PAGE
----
Isaiah 53:4-6 – God’s Servant Will Be Smitten – Part 3 of 5

Isaiah 53:4-6 – God’s Servant Will Be Smitten – Part 3 of 5

In a coming day the Lord will gather the people of Israel to Himself, the scales will be removed from their eyes, they will look upon Him Whom they pierced, and then, God says, “You shall know that I am the Lord, when I have dealt with you for My name’s sake, not according to your wicked ways nor according to your corrupt doings, O house of Israel” (Ezekiel 20:44). The language of this third stanza in Isaiah 53 no doubt expresses what they will feel in that day. But it describes the attitude of all believers in the Lord Jesus towards Him.

1. What they assumed: 53:4

We esteemed Him stricken, smitten by God, and afflicted.” They assumed that suffering was the result of wrongdoing and that God was punishing Him. Job’s three friends had that attitude as they looked at what had happened to Job. On one occasion the Lord Jesus was asked, “Who sinned, this man or his parents, that he was born blind?”(John 9:2). Paul on the island of Malta was gathering some sticks when a viper fastened on to his hand and the natives concluded, “No doubt this man is a murderer whom justice does not allow to live” (Acts 28:3-4). In each case a superficial and wrong conclusion was arrived at. So it was with the Lord Jesus. The assumption was that He was getting what He deserved. “He trusted in God; let Him deliver Him now if He will have Him; for He said, I am the Son of God.” (Matthew 27:43).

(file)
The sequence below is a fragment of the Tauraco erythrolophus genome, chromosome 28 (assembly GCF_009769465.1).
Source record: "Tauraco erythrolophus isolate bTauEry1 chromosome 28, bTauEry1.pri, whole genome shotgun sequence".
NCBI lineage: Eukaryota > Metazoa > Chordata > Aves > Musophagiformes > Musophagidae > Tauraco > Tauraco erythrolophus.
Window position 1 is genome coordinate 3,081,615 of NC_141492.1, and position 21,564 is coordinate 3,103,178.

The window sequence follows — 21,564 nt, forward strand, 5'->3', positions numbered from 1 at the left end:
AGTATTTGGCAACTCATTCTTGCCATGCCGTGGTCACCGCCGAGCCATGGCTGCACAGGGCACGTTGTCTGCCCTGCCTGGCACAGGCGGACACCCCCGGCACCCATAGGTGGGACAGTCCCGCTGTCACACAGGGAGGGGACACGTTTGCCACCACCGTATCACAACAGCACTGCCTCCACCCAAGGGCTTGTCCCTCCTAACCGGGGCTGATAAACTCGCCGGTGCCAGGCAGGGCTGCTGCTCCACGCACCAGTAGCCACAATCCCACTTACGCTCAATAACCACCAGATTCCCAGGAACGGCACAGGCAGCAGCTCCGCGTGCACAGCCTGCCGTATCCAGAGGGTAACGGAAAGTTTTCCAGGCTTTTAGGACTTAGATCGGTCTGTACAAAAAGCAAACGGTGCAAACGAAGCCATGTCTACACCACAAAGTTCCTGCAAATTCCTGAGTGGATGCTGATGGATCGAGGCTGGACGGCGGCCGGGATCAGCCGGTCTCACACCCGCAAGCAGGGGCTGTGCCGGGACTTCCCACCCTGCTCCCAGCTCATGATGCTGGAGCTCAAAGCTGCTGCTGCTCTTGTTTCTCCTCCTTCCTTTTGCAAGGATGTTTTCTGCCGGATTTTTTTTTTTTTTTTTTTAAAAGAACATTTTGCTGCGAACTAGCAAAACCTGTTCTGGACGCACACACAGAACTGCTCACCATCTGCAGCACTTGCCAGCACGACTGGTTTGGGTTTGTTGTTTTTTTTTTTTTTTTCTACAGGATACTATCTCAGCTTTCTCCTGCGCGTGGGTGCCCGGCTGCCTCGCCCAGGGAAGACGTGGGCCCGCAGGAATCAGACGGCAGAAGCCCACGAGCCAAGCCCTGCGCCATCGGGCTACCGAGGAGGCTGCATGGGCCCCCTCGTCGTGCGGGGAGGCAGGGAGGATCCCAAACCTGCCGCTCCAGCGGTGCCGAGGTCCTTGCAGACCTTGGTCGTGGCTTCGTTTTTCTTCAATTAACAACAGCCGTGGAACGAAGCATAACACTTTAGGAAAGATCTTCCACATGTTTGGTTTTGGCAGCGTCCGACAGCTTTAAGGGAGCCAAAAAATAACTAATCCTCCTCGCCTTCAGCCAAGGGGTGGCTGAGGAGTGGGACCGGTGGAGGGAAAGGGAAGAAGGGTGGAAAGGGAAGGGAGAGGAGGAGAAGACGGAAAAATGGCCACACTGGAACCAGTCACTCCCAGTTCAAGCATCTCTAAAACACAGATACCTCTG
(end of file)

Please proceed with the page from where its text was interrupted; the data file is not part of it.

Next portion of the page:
2. What they learned: 53:4-5

Actually, in one sense they were right: He was in fact being smitten by God. But not because God was rejecting Him as One who deserved to be punished. God was smiting Him because of our sins. The dying thief had it right: “we receive the due reward of our deeds; but this man has done nothing amiss” (Luke 23:41). He wasn’t receiving what He deserved; He was receiving what we deserved. This stanza begins with, “Surely He has borne our griefs…”; and it concludes with, “And the Lord has laid on Him the iniquity of us all.” His suffering was the divinely ordained means whereby we could be forgiven and blessed.

Joseph had that perspective on what had happened to him and so he told his brothers: “God sent me before you to preserve a posterity for you in the earth, and to save your lives by a great deliverance. So now it was not you who sent me here, but God” (Genesis 45:7-8). Later he would say, “But as for you, you meant evil against me, but God meant it for good, in order to bring it about as it is this day, to save many people alive” (Genesis 50:20). Something similar happened at Calvary. Peter declared. “Him…you have taken by lawless hands, have crucified, and put to death” – they did it! But He was “delivered by the determined purpose and foreknowledge of God” (Acts 2:23) – God did it on their behalf!

For our griefs and our sorrows: 53:4